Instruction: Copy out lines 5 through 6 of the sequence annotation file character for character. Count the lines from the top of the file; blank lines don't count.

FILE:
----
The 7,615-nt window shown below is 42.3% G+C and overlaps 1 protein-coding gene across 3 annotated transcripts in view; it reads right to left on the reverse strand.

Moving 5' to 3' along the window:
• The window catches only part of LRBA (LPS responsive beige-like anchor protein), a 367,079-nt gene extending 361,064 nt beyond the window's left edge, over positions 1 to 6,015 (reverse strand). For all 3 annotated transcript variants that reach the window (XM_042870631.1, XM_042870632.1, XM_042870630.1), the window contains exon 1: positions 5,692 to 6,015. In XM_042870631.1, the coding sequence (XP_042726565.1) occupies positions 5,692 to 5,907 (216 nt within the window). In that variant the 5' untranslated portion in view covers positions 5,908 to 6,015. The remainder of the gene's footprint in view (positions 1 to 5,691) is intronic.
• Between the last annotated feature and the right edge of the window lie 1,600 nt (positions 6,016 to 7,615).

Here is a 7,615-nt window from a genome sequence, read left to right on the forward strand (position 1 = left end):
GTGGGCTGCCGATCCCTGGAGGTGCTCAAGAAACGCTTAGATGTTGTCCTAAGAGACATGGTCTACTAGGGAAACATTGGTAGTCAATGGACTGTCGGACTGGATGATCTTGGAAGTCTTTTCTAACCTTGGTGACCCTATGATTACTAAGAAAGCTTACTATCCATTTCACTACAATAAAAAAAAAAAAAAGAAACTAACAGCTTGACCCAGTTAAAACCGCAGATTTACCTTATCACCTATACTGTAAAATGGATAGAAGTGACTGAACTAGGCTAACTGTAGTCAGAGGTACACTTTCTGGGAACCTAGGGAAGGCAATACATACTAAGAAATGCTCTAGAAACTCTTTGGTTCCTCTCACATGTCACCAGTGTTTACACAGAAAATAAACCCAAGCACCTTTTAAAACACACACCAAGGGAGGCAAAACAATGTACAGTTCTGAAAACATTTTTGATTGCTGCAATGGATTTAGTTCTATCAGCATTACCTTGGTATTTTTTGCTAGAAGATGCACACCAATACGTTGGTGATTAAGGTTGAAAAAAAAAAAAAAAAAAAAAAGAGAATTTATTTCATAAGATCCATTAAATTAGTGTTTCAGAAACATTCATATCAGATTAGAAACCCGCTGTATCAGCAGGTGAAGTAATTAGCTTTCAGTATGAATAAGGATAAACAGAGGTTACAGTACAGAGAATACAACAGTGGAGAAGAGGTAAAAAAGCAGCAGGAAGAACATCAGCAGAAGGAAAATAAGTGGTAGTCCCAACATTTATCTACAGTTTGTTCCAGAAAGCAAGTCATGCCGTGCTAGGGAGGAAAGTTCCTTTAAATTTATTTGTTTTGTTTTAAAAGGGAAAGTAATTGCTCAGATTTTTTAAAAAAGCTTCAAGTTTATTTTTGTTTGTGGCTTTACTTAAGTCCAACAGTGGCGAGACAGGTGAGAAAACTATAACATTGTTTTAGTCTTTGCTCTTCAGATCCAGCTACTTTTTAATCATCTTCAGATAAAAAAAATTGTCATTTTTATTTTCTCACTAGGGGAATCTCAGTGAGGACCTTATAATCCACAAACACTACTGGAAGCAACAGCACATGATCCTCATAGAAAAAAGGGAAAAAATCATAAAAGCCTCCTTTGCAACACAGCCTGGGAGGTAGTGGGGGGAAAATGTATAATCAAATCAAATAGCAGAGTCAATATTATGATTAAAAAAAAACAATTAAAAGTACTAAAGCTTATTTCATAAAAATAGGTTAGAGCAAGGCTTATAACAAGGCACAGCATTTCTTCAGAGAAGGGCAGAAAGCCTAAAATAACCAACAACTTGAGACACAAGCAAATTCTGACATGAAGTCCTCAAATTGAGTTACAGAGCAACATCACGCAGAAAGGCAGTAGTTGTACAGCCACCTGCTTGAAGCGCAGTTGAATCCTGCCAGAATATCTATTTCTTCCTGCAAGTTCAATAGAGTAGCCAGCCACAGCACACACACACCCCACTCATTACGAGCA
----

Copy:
Here is a 7,615-nt window from a genome sequence, read left to right on the forward strand (position 1 = left end):
GTGGGCTGCCGATCCCTGGAGGTGCTCAAGAAACGCTTAGATGTTGTCCTAAGAGACATGGTCTACTAGGGAAACATTGGTAGTCAATGGACTGTCGGACTGGATGATCTTGGAAGTCTTTTCTAACCTTGGTGACCCTATGATTACTAAGAAAGCTTACTATCCATTTCACTACAATAAAAAAAAAAAAAAGAAACTAACAGCTTGACCCAGTTAAAACCGCAGATTTACCTTATCACCTATACTGTAAAATGGATAGAAGTGACTGAACTAGGCTAACTGTAGTCAGAGGTACACTTTCTGGGAACCTAGGGAAGGCAATACATACTAAGAAATGCTCTAGAAACTCTTTGGTTCCTCTCACATGTCACCAGTGTTTACACAGAAAATAAACCCAAGCACCTTTTAAAACACACACCAAGGGAGGCAAAACAATGTACAGTTCTGAAAACATTTTTGATTGCTGCAATGGATTTAGTTCTATCAGCATTACCTTGGTATTTTTTGCTAGAAGATGCACACCAATACGTTGGTGATTAAGGTTGAAAAAAAAAAAAAAAAAAAAAAGAGAATTTATTTCATAAGATCCATTAAATTAGTGTTTCAGAAACATTCATATCAGATTAGAAACCCGCTGTATCAGCAGGTGAAGTAATTAGCTTTCAGTATGAATAAGGATAAACAGAGGTTACAGTACAGAGAATACAACAGTGGAGAAGAGGTAAAAAAGCAGCAGGAAGAACATCAGCAGAAGGAAAATAAGTGGTAGTCCCAACATTTATCTACAGTTTGTTCCAGAAAGCAAGTCATGCCGTGCTAGGGAGGAAAGTTCCTTTAAATTTATTTGTTTTGTTTTAAAAGGGAAAGTAATTGCTCAGATTTTTTAAAAAAGCTTCAAGTTTATTTTTGTTTGTGGCTTTACTTAAGTCCAACAGTGGCGAGACAGGTGAGAAAACTATAACATTGTTTTAGTCTTTGCTCTTCAGATCCAGCTACTTTTTAATCATCTTCAGATAAAAAAAATTGTCATTTTTATTTTCTCACTAGGGGAATCTCAGTGAGGACCTTATAATCCACAAACACTACTGGAAGCAACAGCACATGATCCTCATAGAAAAAAGGGAAAAAATCATAAAAGCCTCCTTTGCAACACAGCCTGGGAGGTAGTGGGGGGAAAATGTATAATCAAATCAAATAGCAGAGTCAATATTATGATTAAAAAAAAACAATTAAAAGTACTAAAGCTTATTTCATAAAAATAGGTTAGAGCAAGGCTTATAACAAGGCACAGCATTTCTTCAGAGAAGGGCAGAAAGCCTAAAATAACCAACAACTTGAGACACAAGCAAATTCTGACATGAAGTCCTCAAATTGAGTTACAGAGCAACATCACGCAGAAAGGCAGTAGTTGTACAGCCACCTGCTTGAAGCGCAGTTGAATCCTGCCAGAATATCTATTTCTTCCTGCAAGTTCAATAGAGTAGCCAGCCACAGCACACACACACCCCACTCATTACGAGCA